"Mount Kenya Imperial" opens this release with a field recordings which is juxtaposed to drones generated by strings used to add a subjective mood to an objective landscape. "Spectres of Mark" is a minimal and hypnotic track developed upon a drone and a simple synth line. "Södermalm Phantom Cab" is instead a sort of jazz tune introduced by a field recording followed by the entrance of the single musical lines. "Eternal Now" is a short interlude where all elements of Luton's music are compressed to the essential. "Black Concrete" alternates noisy moments to ethereal ones. "Archipelago" in an evocative catchy tune where the clear arpeggio of the guitar and the melancholic trumpet line capture the listener. "Night Avalanche" is a drone crescendo interrupted only for another one using instruments. "Elk Talk" is a dialogue between a piano and a violin while "Submergence" uses editing techniques to escape catchy melodies. The melodic elements of "Ice Museum" emerge from the drone background and "Silent Firework" closes this release bordering on the edge of modern classical.
The clever and rather romantic use of melody let this release depart the rather pop territories of modern classical as the electroacoustic element appears to add an element of noise which is functional to avoid the sense of déjà vu while retaining the catchy elements. Highly recommended.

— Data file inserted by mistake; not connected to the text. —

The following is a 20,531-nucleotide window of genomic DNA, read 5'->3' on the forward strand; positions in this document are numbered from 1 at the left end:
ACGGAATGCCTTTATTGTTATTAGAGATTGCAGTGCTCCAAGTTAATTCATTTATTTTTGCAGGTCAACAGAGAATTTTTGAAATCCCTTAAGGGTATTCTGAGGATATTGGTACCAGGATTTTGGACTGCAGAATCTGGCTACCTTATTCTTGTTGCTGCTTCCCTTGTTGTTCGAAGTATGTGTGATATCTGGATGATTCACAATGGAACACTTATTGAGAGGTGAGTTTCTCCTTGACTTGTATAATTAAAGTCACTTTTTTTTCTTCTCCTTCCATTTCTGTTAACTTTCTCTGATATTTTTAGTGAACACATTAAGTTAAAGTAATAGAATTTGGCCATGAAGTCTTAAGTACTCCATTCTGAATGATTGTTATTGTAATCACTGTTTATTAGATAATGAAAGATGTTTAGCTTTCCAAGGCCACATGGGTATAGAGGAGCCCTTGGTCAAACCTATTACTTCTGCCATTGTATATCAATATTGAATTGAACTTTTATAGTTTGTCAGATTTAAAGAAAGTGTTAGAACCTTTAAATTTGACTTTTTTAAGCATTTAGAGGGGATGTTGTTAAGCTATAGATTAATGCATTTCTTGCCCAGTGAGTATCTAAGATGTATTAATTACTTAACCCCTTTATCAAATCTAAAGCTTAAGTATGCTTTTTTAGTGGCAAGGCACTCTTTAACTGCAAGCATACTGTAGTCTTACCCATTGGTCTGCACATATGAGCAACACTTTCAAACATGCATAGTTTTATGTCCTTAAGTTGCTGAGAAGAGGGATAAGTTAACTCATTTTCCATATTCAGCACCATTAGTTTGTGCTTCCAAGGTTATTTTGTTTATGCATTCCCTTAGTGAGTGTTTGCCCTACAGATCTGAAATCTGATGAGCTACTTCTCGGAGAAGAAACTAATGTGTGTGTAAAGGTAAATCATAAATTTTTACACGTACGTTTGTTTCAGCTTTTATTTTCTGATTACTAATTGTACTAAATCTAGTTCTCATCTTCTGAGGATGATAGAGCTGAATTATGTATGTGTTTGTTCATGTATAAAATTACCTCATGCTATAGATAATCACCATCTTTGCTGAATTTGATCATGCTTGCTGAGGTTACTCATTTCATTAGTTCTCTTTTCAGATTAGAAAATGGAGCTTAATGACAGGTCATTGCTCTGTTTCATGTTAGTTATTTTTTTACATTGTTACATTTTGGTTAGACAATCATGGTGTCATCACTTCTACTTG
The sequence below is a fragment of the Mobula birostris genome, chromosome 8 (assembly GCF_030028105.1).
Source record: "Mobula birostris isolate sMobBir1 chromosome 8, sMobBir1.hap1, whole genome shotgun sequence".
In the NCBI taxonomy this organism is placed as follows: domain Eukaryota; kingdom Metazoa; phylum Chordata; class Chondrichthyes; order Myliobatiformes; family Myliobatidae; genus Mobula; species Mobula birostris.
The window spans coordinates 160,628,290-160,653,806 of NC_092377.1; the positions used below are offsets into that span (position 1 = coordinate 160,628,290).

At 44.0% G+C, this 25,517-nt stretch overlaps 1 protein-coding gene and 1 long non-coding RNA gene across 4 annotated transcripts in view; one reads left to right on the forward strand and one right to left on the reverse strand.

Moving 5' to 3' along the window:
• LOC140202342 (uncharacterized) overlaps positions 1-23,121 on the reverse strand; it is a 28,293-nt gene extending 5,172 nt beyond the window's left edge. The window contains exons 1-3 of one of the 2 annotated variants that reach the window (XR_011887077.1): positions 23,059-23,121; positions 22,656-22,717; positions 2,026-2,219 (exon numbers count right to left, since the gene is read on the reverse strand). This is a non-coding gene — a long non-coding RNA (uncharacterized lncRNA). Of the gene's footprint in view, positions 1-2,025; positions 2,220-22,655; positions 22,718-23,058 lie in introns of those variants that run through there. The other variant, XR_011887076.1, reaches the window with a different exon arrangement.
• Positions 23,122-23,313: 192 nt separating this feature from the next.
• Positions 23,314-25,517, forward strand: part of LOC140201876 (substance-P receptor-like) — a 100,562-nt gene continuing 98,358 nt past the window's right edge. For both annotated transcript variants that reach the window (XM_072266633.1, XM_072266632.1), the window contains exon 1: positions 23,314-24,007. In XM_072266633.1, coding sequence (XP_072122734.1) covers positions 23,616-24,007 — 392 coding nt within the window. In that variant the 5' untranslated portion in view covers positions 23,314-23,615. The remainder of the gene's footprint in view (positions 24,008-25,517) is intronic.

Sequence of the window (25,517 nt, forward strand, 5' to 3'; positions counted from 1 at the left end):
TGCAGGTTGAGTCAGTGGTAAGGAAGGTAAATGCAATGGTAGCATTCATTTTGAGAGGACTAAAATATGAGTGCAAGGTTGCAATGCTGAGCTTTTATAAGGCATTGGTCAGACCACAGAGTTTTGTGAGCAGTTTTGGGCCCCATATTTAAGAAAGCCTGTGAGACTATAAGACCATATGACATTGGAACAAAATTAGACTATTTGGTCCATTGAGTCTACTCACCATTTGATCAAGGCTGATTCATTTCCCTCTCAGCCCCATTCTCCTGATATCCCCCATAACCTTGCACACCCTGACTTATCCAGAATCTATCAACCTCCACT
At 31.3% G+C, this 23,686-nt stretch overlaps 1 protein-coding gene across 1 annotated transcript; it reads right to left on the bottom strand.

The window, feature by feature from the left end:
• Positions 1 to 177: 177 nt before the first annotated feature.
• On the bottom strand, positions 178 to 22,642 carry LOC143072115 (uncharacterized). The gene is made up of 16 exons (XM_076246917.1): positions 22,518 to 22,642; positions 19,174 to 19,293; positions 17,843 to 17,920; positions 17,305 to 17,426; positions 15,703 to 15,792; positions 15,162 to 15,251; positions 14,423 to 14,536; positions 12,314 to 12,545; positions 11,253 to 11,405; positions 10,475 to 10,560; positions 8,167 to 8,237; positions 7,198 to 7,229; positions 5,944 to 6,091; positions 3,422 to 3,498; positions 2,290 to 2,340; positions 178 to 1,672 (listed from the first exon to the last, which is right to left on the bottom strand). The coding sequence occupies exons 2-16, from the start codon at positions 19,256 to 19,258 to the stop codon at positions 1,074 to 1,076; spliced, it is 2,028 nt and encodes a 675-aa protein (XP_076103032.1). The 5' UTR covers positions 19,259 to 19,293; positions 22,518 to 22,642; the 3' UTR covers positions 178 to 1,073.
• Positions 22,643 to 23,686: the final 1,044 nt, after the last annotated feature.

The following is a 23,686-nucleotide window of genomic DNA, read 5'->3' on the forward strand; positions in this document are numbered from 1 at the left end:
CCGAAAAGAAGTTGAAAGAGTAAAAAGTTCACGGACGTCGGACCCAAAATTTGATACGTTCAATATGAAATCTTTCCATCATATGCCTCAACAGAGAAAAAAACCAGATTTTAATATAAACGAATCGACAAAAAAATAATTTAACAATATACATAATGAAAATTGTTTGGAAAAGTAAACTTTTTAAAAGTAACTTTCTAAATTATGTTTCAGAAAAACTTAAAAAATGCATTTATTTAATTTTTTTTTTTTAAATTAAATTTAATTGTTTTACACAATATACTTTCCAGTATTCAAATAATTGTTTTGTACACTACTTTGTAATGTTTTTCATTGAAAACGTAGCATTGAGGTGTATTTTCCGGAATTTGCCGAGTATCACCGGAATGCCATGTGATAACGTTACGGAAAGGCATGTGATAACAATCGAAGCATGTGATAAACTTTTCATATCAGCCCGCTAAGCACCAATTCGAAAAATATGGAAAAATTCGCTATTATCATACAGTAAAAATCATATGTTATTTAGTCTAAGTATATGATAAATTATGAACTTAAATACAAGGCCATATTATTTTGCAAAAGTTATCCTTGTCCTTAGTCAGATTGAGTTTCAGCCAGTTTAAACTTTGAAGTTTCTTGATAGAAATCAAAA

VV.AA.: Zoom In 12: New Art Music from Lithuania

 Posted by Stuart Bruce (@)   New Music / Downtown / Avantgarde Jazz / New Classical / World
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Aug 25 2018
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Artist: VV.AA.
Title: Zoom In 12: New Art Music from Lithuania
Format: CD + Download
Label: MIC Lithuania
In the latest in their sterling work promoting avant garde classical music from their country, the Music Information Centre Lithuania have gathered together seven beautiful pieces from different artists into a lovely curated and coherent 74-minute relaxing listening experience. While these are mostly live concert recordings from 2015 and 2016- some recorded in other European cities- the consistently high recording quality (and the audience’s deferential silence!) give many of the pieces a studio quality. It’s pristine, detailed and really rather charming.

Highlights include Just Janulyt’s “Harp is a Chord” which plays baroque harpsichord sound against soft accordion drone to give a magical flavour, and the grumblier and more sinister tones of Marius Baranauskas’ “Delta Cephei” which showcases some deep tone-bending cello work.

Julius Aglinska’s “...” and Dominykas Digimas’s “no sense” are, despite their more out-there titles, two of the more traditionally structured pieces, both spacious and relaxed in their own ways.

The final piece, ibuokl Martinaityt’s 18 minute work “Chairoscuoro Trilogy”, is a self-contained mini-epic driven by extremely expressive piano work that steps through a variety of mood interactions with the Lithuanian Chamber Orchestra, sometimes tense, sometimes argumentative, sometimes resolved.

Everything I’ve heard recently from MIC Lithuania has been of a very high quality- classical, sure, and at times not imbued with truly unique character, but always an engrossing and premium listening experience, and this new compilation is no exception.